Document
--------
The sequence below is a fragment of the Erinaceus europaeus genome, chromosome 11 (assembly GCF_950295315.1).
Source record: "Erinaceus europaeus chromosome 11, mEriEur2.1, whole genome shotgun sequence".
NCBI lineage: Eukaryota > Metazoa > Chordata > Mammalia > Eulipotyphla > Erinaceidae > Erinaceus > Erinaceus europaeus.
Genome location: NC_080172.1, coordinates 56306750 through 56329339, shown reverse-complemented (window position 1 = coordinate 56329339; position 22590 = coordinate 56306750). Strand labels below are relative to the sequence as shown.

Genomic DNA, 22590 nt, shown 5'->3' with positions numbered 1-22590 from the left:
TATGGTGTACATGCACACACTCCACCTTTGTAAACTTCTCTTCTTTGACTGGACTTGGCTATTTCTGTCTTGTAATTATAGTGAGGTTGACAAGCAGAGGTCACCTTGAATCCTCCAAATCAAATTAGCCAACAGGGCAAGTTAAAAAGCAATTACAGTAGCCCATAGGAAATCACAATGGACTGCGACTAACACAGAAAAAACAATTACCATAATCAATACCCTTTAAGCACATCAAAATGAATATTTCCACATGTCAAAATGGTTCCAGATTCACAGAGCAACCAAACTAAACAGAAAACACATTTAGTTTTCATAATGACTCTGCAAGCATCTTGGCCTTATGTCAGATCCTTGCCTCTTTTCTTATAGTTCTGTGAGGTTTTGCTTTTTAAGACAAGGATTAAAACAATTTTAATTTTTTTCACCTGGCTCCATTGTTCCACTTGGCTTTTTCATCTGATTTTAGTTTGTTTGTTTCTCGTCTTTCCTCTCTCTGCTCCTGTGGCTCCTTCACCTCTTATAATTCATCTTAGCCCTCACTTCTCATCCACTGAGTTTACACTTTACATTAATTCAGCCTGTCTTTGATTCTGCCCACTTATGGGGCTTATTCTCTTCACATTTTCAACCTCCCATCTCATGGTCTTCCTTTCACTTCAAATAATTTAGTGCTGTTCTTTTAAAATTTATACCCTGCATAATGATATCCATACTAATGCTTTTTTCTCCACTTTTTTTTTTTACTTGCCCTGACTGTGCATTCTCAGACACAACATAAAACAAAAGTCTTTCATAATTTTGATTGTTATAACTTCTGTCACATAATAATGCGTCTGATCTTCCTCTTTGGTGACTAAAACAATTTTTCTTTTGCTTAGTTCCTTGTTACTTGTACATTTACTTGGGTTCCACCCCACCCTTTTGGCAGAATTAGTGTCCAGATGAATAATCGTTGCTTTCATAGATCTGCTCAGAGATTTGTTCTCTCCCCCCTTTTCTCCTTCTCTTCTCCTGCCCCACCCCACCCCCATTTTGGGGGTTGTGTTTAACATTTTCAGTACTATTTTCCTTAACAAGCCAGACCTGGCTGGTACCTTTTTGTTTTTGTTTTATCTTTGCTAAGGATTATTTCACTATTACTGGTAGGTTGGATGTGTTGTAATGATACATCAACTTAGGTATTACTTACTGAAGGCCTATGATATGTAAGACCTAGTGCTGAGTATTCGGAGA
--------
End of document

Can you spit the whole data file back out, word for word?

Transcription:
The sequence below is a fragment of the Erinaceus europaeus genome, chromosome 11 (assembly GCF_950295315.1).
Source record: "Erinaceus europaeus chromosome 11, mEriEur2.1, whole genome shotgun sequence".
NCBI lineage: Eukaryota > Metazoa > Chordata > Mammalia > Eulipotyphla > Erinaceidae > Erinaceus > Erinaceus europaeus.
Genome location: NC_080172.1, coordinates 56306750 through 56329339, shown reverse-complemented (window position 1 = coordinate 56329339; position 22590 = coordinate 56306750). Strand labels below are relative to the sequence as shown.

Genomic DNA, 22590 nt, shown 5'->3' with positions numbered 1-22590 from the left:
TATGGTGTACATGCACACACTCCACCTTTGTAAACTTCTCTTCTTTGACTGGACTTGGCTATTTCTGTCTTGTAATTATAGTGAGGTTGACAAGCAGAGGTCACCTTGAATCCTCCAAATCAAATTAGCCAACAGGGCAAGTTAAAAAGCAATTACAGTAGCCCATAGGAAATCACAATGGACTGCGACTAACACAGAAAAAACAATTACCATAATCAATACCCTTTAAGCACATCAAAATGAATATTTCCACATGTCAAAATGGTTCCAGATTCACAGAGCAACCAAACTAAACAGAAAACACATTTAGTTTTCATAATGACTCTGCAAGCATCTTGGCCTTATGTCAGATCCTTGCCTCTTTTCTTATAGTTCTGTGAGGTTTTGCTTTTTAAGACAAGGATTAAAACAATTTTAATTTTTTTCACCTGGCTCCATTGTTCCACTTGGCTTTTTCATCTGATTTTAGTTTGTTTGTTTCTCGTCTTTCCTCTCTCTGCTCCTGTGGCTCCTTCACCTCTTATAATTCATCTTAGCCCTCACTTCTCATCCACTGAGTTTACACTTTACATTAATTCAGCCTGTCTTTGATTCTGCCCACTTATGGGGCTTATTCTCTTCACATTTTCAACCTCCCATCTCATGGTCTTCCTTTCACTTCAAATAATTTAGTGCTGTTCTTTTAAAATTTATACCCTGCATAATGATATCCATACTAATGCTTTTTTCTCCACTTTTTTTTTTTACTTGCCCTGACTGTGCATTCTCAGACACAACATAAAACAAAAGTCTTTCATAATTTTGATTGTTATAACTTCTGTCACATAATAATGCGTCTGATCTTCCTCTTTGGTGACTAAAACAATTTTTCTTTTGCTTAGTTCCTTGTTACTTGTACATTTACTTGGGTTCCACCCCACCCTTTTGGCAGAATTAGTGTCCAGATGAATAATCGTTGCTTTCATAGATCTGCTCAGAGATTTGTTCTCTCCCCCCTTTTCTCCTTCTCTTCTCCTGCCCCACCCCACCCCCATTTTGGGGGTTGTGTTTAACATTTTCAGTACTATTTTCCTTAACAAGCCAGACCTGGCTGGTACCTTTTTGTTTTTGTTTTATCTTTGCTAAGGATTATTTCACTATTACTGGTAGGTTGGATGTGTTGTAATGATACATCAACTTAGGTATTACTTACTGAAGGCCTATGATATGTAAGACCTAGTGCTGAGTATTCGGAGA